When I was at the Boarding Concern conference I went to a workshop for the wives and partners of boarding school survivors. It was pretty gruelling stuff. Lots of talk of ‘staying with the feeling’. Lots of talk of people who needed to ‘come home’. Women who had waited thirty-nine years for their husbands to show them a bit of emotion or affection. My marriage, by comparison, was very young, and really not that bad. Most of the time.
Yesterday my little boy was ill. at tea time I performed the fish and chip test, and he failed it so I called the doctors. I described how he was and the doctor asked me to bring him to the surgery in ten minutes before closing. At which point the small child had a sudden burst of form, refused to put his coat on, and hid behind the sofa. And my husband and I turned into giant exaggerated caricatures of our various psychological problems. I have massive anxiety problems to do with all things medical, and something which approaches a phobia of being late. So the illness, short deadline, child-behind-sofa interface was a very uncomfortable one for me and a certain amount of hysteria ensued. My husband, it might be suggested, has been conditioned to repress his emotions. He has also been taught since the age of eight, that any acknowledgement of a frightening or upsetting situation is at best undesirable or at worst, dangerous. Confronted with the extreme emotions of others he can be a rabbit in the headlights, or just plain stubborn, or something else i do not understand, but whatever it is it is aways interpreted by me in the heat of the moment as not giving a shit. My own anxiety then increases exponentially, as if there is a certain amount of stressing which needs to be done in any given situation, so if he sits slowly and calmly munching the rest of his fish supper, then I need to be almost nauseous with panic. Moreover, while I may understand rationally and logically the reasons for the way he is I still, when i am sad or frightened, feel it as an abandonment, that he just doesn’t care about me, doesn’t love me. And many unhealthy parts of me what him to fix it, to be my knight in shining armour, inside I am screaming ‘just man up will you, just strap on a pair and put that bloody child’s coat on’.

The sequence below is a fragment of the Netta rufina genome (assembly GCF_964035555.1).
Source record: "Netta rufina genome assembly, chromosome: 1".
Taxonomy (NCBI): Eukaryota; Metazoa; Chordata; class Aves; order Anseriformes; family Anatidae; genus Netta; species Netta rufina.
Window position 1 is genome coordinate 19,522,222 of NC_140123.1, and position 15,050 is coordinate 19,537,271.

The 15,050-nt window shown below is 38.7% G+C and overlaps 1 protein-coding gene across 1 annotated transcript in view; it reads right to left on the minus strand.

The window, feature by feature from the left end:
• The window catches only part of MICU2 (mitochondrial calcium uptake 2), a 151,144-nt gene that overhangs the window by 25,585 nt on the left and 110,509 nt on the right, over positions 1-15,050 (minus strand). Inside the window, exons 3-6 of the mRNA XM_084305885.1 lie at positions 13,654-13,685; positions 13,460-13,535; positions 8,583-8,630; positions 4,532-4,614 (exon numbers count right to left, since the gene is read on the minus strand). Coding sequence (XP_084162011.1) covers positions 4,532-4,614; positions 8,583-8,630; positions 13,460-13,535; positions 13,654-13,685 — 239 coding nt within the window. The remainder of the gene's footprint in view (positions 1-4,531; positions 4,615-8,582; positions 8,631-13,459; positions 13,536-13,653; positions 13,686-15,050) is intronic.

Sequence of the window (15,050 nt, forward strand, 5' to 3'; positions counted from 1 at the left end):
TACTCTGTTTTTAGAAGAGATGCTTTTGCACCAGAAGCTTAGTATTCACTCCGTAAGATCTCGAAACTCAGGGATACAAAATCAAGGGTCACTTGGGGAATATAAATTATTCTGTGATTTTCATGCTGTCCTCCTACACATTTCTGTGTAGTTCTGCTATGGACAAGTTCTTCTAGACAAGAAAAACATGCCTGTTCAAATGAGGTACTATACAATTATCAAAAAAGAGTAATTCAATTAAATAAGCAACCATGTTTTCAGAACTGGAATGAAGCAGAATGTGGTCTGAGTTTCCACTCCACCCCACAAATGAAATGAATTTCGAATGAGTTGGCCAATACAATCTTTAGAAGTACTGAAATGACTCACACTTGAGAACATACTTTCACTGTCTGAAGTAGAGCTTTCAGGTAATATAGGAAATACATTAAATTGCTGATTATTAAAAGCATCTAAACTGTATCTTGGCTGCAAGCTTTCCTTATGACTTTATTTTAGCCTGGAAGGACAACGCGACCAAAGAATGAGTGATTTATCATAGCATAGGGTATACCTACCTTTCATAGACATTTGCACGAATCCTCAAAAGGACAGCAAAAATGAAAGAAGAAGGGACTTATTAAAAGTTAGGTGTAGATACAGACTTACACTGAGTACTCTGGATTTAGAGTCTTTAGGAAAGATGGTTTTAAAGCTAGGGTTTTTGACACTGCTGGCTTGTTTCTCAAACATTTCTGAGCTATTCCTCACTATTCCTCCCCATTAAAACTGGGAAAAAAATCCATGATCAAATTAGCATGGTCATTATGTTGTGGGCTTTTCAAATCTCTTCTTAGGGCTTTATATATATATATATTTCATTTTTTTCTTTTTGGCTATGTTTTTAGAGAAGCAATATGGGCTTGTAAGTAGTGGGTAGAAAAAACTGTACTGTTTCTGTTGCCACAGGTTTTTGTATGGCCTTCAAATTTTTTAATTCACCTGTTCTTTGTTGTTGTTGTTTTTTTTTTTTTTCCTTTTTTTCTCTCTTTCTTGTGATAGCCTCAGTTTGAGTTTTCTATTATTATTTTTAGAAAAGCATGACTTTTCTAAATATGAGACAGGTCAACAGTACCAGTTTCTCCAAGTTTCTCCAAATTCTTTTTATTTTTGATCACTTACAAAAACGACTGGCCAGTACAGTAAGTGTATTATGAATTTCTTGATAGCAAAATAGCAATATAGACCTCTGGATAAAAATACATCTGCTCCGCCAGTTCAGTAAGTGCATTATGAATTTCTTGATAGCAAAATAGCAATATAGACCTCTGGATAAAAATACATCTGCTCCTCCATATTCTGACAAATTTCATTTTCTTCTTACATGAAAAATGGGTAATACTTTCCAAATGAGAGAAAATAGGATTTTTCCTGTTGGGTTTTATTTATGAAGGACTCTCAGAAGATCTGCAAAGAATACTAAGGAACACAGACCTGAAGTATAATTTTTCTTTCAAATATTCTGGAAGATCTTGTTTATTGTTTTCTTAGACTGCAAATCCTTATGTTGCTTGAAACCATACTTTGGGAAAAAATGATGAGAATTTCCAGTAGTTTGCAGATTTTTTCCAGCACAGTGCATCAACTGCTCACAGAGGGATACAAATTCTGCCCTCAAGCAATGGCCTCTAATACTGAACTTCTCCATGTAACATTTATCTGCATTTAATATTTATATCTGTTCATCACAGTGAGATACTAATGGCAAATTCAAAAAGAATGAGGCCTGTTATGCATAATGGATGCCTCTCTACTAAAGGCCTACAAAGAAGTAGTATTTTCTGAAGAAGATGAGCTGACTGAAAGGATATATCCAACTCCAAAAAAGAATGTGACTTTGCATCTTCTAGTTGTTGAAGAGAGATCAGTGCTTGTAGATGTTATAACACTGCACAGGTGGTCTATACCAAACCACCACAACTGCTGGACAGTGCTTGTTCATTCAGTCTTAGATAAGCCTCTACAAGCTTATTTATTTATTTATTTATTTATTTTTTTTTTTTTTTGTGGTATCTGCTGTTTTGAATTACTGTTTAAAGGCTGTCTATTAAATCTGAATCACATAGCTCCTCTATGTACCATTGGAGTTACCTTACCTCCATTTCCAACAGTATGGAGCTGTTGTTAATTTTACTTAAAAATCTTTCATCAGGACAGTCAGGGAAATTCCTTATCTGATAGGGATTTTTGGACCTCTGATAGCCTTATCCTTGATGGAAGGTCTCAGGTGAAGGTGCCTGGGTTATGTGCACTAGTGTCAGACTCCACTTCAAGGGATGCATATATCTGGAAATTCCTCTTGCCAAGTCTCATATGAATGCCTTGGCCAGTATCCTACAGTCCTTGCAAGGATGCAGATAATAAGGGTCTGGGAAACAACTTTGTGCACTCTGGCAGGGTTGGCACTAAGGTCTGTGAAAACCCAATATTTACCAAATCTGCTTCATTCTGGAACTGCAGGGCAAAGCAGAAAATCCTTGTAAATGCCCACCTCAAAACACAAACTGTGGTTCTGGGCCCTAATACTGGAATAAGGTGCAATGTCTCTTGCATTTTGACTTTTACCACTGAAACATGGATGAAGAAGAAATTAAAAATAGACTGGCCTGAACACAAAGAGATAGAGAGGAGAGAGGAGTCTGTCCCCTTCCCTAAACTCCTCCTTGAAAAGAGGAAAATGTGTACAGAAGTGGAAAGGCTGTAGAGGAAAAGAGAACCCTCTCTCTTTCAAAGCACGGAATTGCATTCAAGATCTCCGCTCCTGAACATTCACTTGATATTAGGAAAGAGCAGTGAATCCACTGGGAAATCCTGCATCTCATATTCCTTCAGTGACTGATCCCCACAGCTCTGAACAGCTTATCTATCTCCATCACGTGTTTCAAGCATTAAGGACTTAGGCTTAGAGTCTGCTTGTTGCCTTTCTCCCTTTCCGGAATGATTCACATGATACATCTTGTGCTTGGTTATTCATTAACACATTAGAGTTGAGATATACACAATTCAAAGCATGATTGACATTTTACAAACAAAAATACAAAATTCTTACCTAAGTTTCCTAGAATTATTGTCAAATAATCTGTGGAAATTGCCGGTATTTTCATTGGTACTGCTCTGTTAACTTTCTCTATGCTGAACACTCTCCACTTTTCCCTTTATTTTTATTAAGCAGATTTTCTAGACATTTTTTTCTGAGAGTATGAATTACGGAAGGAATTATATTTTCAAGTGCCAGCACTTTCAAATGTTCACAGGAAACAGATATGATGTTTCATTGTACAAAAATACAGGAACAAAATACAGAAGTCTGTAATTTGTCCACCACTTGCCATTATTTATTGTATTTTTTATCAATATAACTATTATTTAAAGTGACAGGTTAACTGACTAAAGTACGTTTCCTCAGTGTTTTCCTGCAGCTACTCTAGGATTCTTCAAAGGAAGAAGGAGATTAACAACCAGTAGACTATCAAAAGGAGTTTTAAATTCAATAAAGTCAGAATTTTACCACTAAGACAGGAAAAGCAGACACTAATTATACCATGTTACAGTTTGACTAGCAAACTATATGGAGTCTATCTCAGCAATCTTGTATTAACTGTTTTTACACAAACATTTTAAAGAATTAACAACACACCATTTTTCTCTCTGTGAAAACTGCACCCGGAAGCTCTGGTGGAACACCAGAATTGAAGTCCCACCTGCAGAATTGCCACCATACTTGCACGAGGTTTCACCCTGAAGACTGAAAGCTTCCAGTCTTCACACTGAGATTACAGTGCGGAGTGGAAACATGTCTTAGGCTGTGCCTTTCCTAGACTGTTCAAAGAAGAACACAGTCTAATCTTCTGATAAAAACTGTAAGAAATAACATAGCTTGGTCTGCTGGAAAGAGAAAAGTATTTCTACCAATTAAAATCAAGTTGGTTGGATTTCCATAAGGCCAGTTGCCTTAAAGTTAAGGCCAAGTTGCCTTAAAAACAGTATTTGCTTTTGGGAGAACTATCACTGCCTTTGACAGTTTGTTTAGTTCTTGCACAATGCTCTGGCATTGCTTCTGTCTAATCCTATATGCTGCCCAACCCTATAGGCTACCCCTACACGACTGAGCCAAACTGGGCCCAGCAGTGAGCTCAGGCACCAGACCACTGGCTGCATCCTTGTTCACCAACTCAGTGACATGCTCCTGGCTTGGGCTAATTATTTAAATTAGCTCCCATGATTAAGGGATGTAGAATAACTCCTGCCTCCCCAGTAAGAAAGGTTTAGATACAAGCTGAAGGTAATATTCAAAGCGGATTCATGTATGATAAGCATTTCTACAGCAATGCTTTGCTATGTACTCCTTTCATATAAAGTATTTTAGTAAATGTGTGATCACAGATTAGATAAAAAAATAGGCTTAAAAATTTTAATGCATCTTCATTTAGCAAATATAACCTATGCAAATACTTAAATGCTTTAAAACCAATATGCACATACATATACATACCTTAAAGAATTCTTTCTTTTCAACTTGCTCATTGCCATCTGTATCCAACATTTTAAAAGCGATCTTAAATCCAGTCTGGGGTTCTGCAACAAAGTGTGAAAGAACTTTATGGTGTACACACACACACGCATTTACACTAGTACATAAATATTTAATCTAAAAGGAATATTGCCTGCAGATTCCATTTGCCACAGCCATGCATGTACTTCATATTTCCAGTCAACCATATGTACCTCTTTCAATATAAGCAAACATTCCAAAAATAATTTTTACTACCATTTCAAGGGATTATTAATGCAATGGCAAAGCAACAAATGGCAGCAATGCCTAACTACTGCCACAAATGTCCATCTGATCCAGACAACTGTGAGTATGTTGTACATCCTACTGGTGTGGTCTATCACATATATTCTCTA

This was one of the challenges of the ‘wives and partners workshop’, to think about why we had chosen these men, that we had been so desperate to fix some broken man, and then over time assumed the role of the lazy, stupid, useless child who needed to be fixed. I can think of many reasons why I might have done it, but yesterday really hammered home to me just how much I have done it. especially as I walked out the door with my coatless child wrapped up in a blanket and found myself shouting I’m sorry, I’m a terrible person, I’ve messed everything up. And meaning every word.
But I ‘m not sure that I want someone to rescue me,on the whole, I just want to stop being asked to do impossible things. “Give this child this medicine three times a day and this inhaler every four hours”. But he spits it out, or squirts it all over the house and he has the strength of ten tigers and I do not have the correct number of limbs to hold him down, hold an inhaler to his face, and release the spray. I cannot phone the doctor or the health visitor to ask for advice because they will say “don’t you have any family or friends or neighbours who can help? ” and I will have to say no and that will make me want to top myself. Because my family live far away, my friends are nice but funnily enough not available to pop by every four hours and help me assault a toddler, and who has neighbours that help them any more what sodding planet are you on? And maybe I should just accept that this is impossible and stay in my dressing gown and say fine, don’t have your medicine and feel rubbish, you will either get better without it or get worse and i will be able to overpower you and make you take it. But its easier to need a hero, because then our hero can let us down. No doctor, my family live far away, my friends are busy, my neighbours are mentalists and my husband is an arsehole. Safe. Because if there is one thing more frightening than being unloved its being loved.
The part of the workshop that really made me cry was at the end when the wonderful woman leading the group described some wonderful day in the future, when one day you just look into your partner’s face and see the person you love, and it made me think of that beautiful poem by Yeats or whoever it is that always makes me cry, when he talks about someone who ‘loved the pilgrim soul in you’. Said wonderful woman saw me crying and asked ‘what just happened Sally’, and I burbled something about how that sounded nice, how it was all so tiring and how i had had so many babies and everything, and how really I knew that it was me who pushed my husband away. And everyone agreed that yes it was very tiring and goodness yes that is quite a lot of babies and the woman asked And who are you? Who is Sally? A mother. A wife. Someone with something to say. A woman who wants to come home.